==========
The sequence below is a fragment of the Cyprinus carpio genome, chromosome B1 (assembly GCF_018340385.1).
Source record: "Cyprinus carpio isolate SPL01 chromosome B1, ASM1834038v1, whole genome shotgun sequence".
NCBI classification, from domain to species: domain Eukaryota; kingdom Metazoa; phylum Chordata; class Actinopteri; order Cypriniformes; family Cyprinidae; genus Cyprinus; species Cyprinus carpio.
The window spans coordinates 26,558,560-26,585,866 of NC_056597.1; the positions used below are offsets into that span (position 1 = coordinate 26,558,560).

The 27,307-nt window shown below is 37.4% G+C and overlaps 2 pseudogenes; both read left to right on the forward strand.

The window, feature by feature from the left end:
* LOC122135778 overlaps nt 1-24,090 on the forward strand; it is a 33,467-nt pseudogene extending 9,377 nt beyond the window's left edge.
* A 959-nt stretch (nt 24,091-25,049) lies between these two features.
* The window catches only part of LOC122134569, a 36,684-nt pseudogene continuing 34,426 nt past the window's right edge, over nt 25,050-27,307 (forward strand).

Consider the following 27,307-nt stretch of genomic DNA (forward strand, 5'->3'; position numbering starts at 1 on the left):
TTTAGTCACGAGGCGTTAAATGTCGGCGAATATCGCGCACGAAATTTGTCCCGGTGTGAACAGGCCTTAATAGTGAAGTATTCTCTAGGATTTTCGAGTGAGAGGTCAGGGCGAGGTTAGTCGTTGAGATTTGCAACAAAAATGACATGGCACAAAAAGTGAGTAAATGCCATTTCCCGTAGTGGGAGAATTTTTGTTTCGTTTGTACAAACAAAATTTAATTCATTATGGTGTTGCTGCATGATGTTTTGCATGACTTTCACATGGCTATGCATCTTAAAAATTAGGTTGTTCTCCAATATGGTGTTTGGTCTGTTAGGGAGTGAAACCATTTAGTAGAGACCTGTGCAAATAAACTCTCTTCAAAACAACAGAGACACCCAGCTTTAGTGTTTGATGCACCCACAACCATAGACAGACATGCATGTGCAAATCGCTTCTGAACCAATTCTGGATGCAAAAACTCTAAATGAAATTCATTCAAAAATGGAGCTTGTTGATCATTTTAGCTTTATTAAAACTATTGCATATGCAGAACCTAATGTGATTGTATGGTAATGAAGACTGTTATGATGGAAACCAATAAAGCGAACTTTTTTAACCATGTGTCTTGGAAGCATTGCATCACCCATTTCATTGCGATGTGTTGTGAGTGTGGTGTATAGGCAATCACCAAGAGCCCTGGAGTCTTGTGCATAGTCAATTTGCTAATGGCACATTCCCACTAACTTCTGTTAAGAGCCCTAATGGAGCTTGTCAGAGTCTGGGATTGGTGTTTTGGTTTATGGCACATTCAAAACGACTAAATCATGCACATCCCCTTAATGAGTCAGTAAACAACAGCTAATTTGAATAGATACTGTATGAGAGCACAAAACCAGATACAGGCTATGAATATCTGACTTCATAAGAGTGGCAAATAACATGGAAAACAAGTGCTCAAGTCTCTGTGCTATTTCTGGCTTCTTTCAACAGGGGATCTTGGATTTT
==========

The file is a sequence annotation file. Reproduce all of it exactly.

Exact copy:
The sequence below is a fragment of the Cyprinus carpio genome, chromosome B1 (assembly GCF_018340385.1).
Source record: "Cyprinus carpio isolate SPL01 chromosome B1, ASM1834038v1, whole genome shotgun sequence".
NCBI classification, from domain to species: domain Eukaryota; kingdom Metazoa; phylum Chordata; class Actinopteri; order Cypriniformes; family Cyprinidae; genus Cyprinus; species Cyprinus carpio.
The window spans coordinates 26,558,560-26,585,866 of NC_056597.1; the positions used below are offsets into that span (position 1 = coordinate 26,558,560).

The 27,307-nt window shown below is 37.4% G+C and overlaps 2 pseudogenes; both read left to right on the forward strand.

The window, feature by feature from the left end:
* LOC122135778 overlaps nt 1-24,090 on the forward strand; it is a 33,467-nt pseudogene extending 9,377 nt beyond the window's left edge.
* A 959-nt stretch (nt 24,091-25,049) lies between these two features.
* The window catches only part of LOC122134569, a 36,684-nt pseudogene continuing 34,426 nt past the window's right edge, over nt 25,050-27,307 (forward strand).

Consider the following 27,307-nt stretch of genomic DNA (forward strand, 5'->3'; position numbering starts at 1 on the left):
TTTAGTCACGAGGCGTTAAATGTCGGCGAATATCGCGCACGAAATTTGTCCCGGTGTGAACAGGCCTTAATAGTGAAGTATTCTCTAGGATTTTCGAGTGAGAGGTCAGGGCGAGGTTAGTCGTTGAGATTTGCAACAAAAATGACATGGCACAAAAAGTGAGTAAATGCCATTTCCCGTAGTGGGAGAATTTTTGTTTCGTTTGTACAAACAAAATTTAATTCATTATGGTGTTGCTGCATGATGTTTTGCATGACTTTCACATGGCTATGCATCTTAAAAATTAGGTTGTTCTCCAATATGGTGTTTGGTCTGTTAGGGAGTGAAACCATTTAGTAGAGACCTGTGCAAATAAACTCTCTTCAAAACAACAGAGACACCCAGCTTTAGTGTTTGATGCACCCACAACCATAGACAGACATGCATGTGCAAATCGCTTCTGAACCAATTCTGGATGCAAAAACTCTAAATGAAATTCATTCAAAAATGGAGCTTGTTGATCATTTTAGCTTTATTAAAACTATTGCATATGCAGAACCTAATGTGATTGTATGGTAATGAAGACTGTTATGATGGAAACCAATAAAGCGAACTTTTTTAACCATGTGTCTTGGAAGCATTGCATCACCCATTTCATTGCGATGTGTTGTGAGTGTGGTGTATAGGCAATCACCAAGAGCCCTGGAGTCTTGTGCATAGTCAATTTGCTAATGGCACATTCCCACTAACTTCTGTTAAGAGCCCTAATGGAGCTTGTCAGAGTCTGGGATTGGTGTTTTGGTTTATGGCACATTCAAAACGACTAAATCATGCACATCCCCTTAATGAGTCAGTAAACAACAGCTAATTTGAATAGATACTGTATGAGAGCACAAAACCAGATACAGGCTATGAATATCTGACTTCATAAGAGTGGCAAATAACATGGAAAACAAGTGCTCAAGTCTCTGTGCTATTTCTGGCTTCTTTCAACAGGGGATCTTGGATTTT